CNC, which means Computerized Numerical Control, is a machining technique that employs computers to control the lathes, routers, grinders, drills and mills. Using computerized control modules to control these tools during the machining process results in more accurate work, less working times per piece and high quality finishes. Such factors make sense especially in high volume work such as large-scale industrial restoration work where wastage of raw materials and high quality matter. The computer modules that operate the machining tools rely on CAD (Computer Aided Design) and CAM (Computer Aided Manufacturing) programs that ensure the designs are adhered to accurately, resulting in high-quality work pieces.
CNC machines find use in a wide variety of machining scenarios that involve cutting (plasma, flame and laser), welding (friction stir, arc and ultrasonic), grinding, bending, hole punching, pinning, gluing, fabric stitching, routing, picking and placing.
Industrial applications of CNC machining techniques include:
- Automotive – The automotive industry has come to rely on high-precision machined components that rely on CNC machining processes. Passenger, military and racing vehicles rely on this machining technique for kingpins, cylinder head covers, crankshafts, collars, bushes and other high precision components required in high volumes.
- Medical – The medical industry is heavily reliant on CNC machined instruments and tools. Due to the sensitivity of some of the medical and surgical procedures involved, this machining technique is used to make surgical instruments, dental equipment, test sample holders, specialized frames and metallic crucibles.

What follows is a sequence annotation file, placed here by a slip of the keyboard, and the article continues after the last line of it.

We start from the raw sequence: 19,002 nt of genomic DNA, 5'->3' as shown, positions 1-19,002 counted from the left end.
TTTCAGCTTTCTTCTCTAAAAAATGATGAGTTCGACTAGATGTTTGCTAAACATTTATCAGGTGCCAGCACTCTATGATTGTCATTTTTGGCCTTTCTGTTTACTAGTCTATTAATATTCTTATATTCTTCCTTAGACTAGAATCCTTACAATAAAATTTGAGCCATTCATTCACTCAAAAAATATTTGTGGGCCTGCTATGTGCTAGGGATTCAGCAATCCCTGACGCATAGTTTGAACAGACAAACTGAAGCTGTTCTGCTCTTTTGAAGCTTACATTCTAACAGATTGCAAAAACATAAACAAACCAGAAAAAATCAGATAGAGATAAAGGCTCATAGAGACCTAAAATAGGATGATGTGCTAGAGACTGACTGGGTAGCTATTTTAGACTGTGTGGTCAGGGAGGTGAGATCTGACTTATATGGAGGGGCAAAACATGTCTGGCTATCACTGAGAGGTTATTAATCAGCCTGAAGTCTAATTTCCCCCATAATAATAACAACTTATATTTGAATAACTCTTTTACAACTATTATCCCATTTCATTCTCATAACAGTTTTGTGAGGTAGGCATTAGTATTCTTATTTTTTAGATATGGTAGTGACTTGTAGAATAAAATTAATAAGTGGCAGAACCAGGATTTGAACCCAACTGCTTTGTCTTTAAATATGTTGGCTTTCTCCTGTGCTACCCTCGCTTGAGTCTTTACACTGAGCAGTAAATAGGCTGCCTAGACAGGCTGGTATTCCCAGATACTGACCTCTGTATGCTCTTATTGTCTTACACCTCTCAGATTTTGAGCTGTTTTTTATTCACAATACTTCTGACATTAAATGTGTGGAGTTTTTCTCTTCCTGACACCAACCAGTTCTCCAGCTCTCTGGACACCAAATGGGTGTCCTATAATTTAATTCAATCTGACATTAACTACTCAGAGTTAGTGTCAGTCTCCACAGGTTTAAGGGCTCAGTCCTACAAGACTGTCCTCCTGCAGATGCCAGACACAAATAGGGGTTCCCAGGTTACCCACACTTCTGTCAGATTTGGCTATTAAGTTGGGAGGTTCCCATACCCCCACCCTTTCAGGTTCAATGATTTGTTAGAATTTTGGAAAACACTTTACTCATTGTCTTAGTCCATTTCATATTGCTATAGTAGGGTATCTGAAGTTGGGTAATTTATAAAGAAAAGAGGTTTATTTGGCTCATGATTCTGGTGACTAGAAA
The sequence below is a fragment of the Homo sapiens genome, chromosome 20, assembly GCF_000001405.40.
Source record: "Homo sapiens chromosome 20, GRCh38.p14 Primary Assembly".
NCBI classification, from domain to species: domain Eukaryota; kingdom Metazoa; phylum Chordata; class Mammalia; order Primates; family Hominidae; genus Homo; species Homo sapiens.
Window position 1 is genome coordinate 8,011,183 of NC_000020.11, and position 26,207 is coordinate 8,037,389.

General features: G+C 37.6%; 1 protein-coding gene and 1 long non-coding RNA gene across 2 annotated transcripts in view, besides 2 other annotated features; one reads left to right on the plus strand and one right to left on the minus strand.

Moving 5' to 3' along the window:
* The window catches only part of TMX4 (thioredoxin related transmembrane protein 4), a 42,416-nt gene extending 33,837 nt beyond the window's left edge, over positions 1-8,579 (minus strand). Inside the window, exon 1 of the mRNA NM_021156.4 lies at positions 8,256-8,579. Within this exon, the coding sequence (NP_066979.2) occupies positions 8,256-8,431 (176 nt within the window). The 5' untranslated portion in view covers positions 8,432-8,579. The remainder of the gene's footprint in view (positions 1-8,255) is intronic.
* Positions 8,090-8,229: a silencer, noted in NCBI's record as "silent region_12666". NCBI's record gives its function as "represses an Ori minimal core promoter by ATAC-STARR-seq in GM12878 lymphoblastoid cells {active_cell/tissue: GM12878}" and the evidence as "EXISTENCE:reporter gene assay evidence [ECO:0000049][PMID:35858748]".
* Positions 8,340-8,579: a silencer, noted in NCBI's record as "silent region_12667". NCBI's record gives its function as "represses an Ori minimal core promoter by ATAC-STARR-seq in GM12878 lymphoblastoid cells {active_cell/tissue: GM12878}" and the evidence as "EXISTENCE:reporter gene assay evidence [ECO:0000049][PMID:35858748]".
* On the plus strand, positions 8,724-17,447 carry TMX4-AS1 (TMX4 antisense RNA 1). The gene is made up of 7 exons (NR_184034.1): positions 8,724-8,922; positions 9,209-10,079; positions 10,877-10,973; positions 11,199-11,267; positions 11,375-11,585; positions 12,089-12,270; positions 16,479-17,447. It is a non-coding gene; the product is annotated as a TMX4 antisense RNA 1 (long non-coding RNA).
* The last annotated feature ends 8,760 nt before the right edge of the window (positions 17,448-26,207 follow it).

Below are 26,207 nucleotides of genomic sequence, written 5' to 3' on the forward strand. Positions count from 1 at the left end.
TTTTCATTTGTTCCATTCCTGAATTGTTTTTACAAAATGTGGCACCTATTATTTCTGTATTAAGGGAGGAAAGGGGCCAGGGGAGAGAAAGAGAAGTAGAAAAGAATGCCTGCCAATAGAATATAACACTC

- Construction – The construction sector also relies on a lot of equipment made using CNC machining techniques. Although the construction sector does not need high precision equipment as much the medical and automotive industries, CNC-based machining processes produce equipment such as brackets, pump housing, pool clamps, valves and specialized end caps needed in large volumes to reduce working times and raw materials wastage.
- Aeronautical – The aeronautical industry relies heavily on high precision equipment and fittings that have to be mass-produced. Aviation, be it civil or military, requires airframes and engines whose parts operate on tolerances to within a human hair. Such high precision is only possible through CNC machining processes resulting in many high quality parts. These include cylinder heads, turbine fan blades, wing spars, pump casings, winglets, intake manifolds, rivets, bolts and many other parts.
- Electronics – The electronics design and manufacturing process is plagued by not only the need for high precision work, but also operations on the micro-scale. Due to these minute operation parameters, the only machining techniques that can result in accurate, high quality work are CNC-based. Therefore, CNC machining techniques are used in the electronics industry to make microchips, bus standoffs, motherboards and other electronic components.
CNC machining also finds use in restorative surface treatments such as anodizing, electroplating, painting, powder coating and polishing. Restorative work accomplished using CNC processes results in high quality the first time around, keeping costs low and reducing wastage of materials.